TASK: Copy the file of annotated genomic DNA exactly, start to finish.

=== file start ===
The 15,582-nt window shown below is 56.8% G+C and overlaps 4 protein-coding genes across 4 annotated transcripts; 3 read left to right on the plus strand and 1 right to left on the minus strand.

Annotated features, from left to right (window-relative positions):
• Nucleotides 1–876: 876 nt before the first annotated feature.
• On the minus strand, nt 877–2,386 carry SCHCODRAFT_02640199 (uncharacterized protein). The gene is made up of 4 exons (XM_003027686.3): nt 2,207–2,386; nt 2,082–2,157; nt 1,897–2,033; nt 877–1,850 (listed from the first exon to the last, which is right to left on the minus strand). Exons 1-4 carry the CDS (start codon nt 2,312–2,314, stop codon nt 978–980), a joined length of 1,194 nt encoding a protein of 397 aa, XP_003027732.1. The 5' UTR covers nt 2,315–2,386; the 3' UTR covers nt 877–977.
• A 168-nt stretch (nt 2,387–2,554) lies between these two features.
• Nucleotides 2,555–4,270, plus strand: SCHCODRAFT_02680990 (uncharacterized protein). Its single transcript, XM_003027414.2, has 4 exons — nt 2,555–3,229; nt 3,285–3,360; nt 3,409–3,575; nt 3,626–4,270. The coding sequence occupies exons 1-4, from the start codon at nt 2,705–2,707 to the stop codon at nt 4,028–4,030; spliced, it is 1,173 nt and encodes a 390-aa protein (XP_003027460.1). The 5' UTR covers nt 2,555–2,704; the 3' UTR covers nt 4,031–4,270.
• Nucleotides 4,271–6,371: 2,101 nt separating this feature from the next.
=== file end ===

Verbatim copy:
The 15,582-nt window shown below is 56.8% G+C and overlaps 4 protein-coding genes across 4 annotated transcripts; 3 read left to right on the plus strand and 1 right to left on the minus strand.

Annotated features, from left to right (window-relative positions):
• Nucleotides 1–876: 876 nt before the first annotated feature.
• On the minus strand, nt 877–2,386 carry SCHCODRAFT_02640199 (uncharacterized protein). The gene is made up of 4 exons (XM_003027686.3): nt 2,207–2,386; nt 2,082–2,157; nt 1,897–2,033; nt 877–1,850 (listed from the first exon to the last, which is right to left on the minus strand). Exons 1-4 carry the CDS (start codon nt 2,312–2,314, stop codon nt 978–980), a joined length of 1,194 nt encoding a protein of 397 aa, XP_003027732.1. The 5' UTR covers nt 2,315–2,386; the 3' UTR covers nt 877–977.
• A 168-nt stretch (nt 2,387–2,554) lies between these two features.
• Nucleotides 2,555–4,270, plus strand: SCHCODRAFT_02680990 (uncharacterized protein). Its single transcript, XM_003027414.2, has 4 exons — nt 2,555–3,229; nt 3,285–3,360; nt 3,409–3,575; nt 3,626–4,270. The coding sequence occupies exons 1-4, from the start codon at nt 2,705–2,707 to the stop codon at nt 4,028–4,030; spliced, it is 1,173 nt and encodes a 390-aa protein (XP_003027460.1). The 5' UTR covers nt 2,555–2,704; the 3' UTR covers nt 4,031–4,270.
• Nucleotides 4,271–6,371: 2,101 nt separating this feature from the next.